Jumpy

You’ve submitted some writing to an agent or publisher. Now you wait. When will they respond? How many other pieces are they reading? How long will it take for them to decide your story’s fate, one way or another? At least a month. Breathe. Remember, at least a month.

Having the luxury of emailing submissions is an amazing thing. The savings in cost and resources (and effort)! But you’ll also get an email response. That can come with all kinds of neuroses, particularly in the “obsessive checking of said email” flavour.

If your email provider has a live update feature, you can leave the screen open and just wait. Watching. You will try and do other things, productive things, and that screen will hover in the background. Your eyes will stray toward it, checking for the little number which indicates an unread message.

Since I have a number of email addresses associated with different projects and for business, I have notices of new mail forwarded to a single account, simply so I don’t have to sign into several different emails just to check for messages. In this instance, the service is the opposite of helpful. I get a pretty steady flow of email; newsletters, advertisements from suppliers, letters from friends, orders and invoices, etc. Just imagine what it’s like, pointlessly waiting for one specific email, and having the tab displaying (1), one new message – cue Count von Count laughter, Ah-ha-ha.

So I might be a bit jumpy anytime I’ve just sent off a submission. Chances are, by the time they actually respond, I will be over the obsessive email checking stage. Or worse, I’ll have submitted more writing and be awaiting multiple replies.

Oh, look! Another message. Be calm. It hasn’t been a month.

~A

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14 thoughts on “Jumpy

  1. I’m in exactly the same boat with the 7 pieces I’ve sent in, this January just gone! I’m doing quite well, myself. I’m only checking my email twice a day. Once in the morning when I get up, and once before bed. Any more than that, and I’d be driven to insanity. Here’s hoping we both get some lovely positive responses in the near future! Good luck, beautiful!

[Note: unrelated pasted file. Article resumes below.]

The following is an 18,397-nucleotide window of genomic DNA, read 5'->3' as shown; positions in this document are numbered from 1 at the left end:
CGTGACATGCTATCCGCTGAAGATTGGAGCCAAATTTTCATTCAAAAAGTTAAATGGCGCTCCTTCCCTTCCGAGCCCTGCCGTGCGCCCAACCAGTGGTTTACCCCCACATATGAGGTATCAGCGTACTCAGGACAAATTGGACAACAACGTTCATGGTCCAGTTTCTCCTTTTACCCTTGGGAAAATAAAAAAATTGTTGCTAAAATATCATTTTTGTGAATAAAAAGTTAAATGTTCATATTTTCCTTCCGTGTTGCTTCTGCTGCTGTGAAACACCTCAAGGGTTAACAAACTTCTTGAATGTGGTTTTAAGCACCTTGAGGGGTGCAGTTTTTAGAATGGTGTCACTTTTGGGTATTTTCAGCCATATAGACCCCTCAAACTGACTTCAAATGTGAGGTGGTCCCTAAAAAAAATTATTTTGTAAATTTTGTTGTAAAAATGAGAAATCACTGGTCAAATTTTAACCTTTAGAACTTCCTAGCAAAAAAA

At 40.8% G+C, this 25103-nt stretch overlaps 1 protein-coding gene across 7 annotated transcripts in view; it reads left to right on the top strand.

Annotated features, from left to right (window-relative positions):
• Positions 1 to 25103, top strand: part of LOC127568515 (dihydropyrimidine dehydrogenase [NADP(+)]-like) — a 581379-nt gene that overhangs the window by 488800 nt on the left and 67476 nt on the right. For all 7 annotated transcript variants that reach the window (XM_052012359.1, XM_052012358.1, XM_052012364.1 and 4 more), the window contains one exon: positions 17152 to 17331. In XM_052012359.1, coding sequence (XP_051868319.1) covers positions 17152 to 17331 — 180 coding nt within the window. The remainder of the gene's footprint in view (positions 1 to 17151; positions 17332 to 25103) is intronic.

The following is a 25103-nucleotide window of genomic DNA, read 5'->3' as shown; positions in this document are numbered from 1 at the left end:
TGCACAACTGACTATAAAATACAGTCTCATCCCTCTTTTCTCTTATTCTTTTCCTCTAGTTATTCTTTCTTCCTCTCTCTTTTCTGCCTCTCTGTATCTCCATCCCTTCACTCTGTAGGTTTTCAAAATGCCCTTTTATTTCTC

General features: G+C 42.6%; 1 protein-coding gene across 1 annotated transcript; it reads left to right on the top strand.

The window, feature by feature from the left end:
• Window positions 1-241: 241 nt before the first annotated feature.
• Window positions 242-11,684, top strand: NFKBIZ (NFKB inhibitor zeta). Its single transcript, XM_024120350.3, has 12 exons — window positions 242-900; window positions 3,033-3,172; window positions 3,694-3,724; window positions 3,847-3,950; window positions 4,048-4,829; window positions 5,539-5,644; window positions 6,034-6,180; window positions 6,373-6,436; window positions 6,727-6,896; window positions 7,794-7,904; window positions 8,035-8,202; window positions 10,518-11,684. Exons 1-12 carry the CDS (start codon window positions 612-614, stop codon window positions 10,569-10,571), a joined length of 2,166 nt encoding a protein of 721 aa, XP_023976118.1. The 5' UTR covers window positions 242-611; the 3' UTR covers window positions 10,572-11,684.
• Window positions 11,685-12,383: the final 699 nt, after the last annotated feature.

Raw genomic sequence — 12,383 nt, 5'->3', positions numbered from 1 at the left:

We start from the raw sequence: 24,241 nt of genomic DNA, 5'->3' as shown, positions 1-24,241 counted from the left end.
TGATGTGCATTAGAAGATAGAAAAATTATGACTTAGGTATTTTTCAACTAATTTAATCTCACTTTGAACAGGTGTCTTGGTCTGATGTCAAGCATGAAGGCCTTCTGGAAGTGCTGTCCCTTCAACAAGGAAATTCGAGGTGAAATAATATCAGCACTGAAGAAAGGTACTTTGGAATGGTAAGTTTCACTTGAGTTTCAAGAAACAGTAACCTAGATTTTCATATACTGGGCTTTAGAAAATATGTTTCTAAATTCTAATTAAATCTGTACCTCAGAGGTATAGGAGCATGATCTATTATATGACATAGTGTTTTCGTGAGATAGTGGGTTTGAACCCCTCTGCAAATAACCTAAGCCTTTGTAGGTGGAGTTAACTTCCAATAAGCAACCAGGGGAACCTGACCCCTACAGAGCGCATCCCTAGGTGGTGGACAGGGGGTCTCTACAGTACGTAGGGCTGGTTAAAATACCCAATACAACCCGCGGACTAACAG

1. Oh, you ARE good. Like I said, I kind of just leave mine open most of the day and glance at it, which wasn’t a problem until I was waiting to hear back about writing submissions. 😉 Thank you, and good luck to you as well! 😀

      ~A

  2. You know the only cure for said disorder? Submitting more. Lots and lots and LOTS more. So many that you can’t keep count unless you have an ongoing submissions chart. Once you do this for long enough, continuing to send things back out when you get a rejection and adding new projects, the nerves wear down. Then you’ll forget about at least some of them, most of the time. 😉 Good luck, Ashlee! Here’s hoping whoever it is doesn’t make you wait the whole month.

    1. Oh no, that sounds like something which would make me even more obsessive, I think. Scanning the submission list, having a second list with the expected order of reply, and then there would be so many more emails coming in! Haha! And thank you, I hope so, too!

      ~A

  3. Keeping busy definitely helps, but I’ve always found it’s helpful to plan a vacation right after a big submission. The planning and actual getting-away are a wonderful distraction from the obsession.

  4. I’ve just started a round of submissions, so recently that I’m not really neurotic yet. But I have a feeling that as the response deadlines come around I’ll become a wreck. I’ve also noticed that shorter response deadlines are far more nerve-wracking than the long ones. Weeks, and I’m able to push off the worrying. But days? Eep!

    P.S. Found your blog through Annie Neugebauer’s, and I’ll definitely be back. 🙂

    1. I can imagine! I haven’t tried a submission with only days response time; that must be super jittery. XD Good luck with all your submissions, and welcome! A friend of Annie’s is a friend of mine!

      ~A

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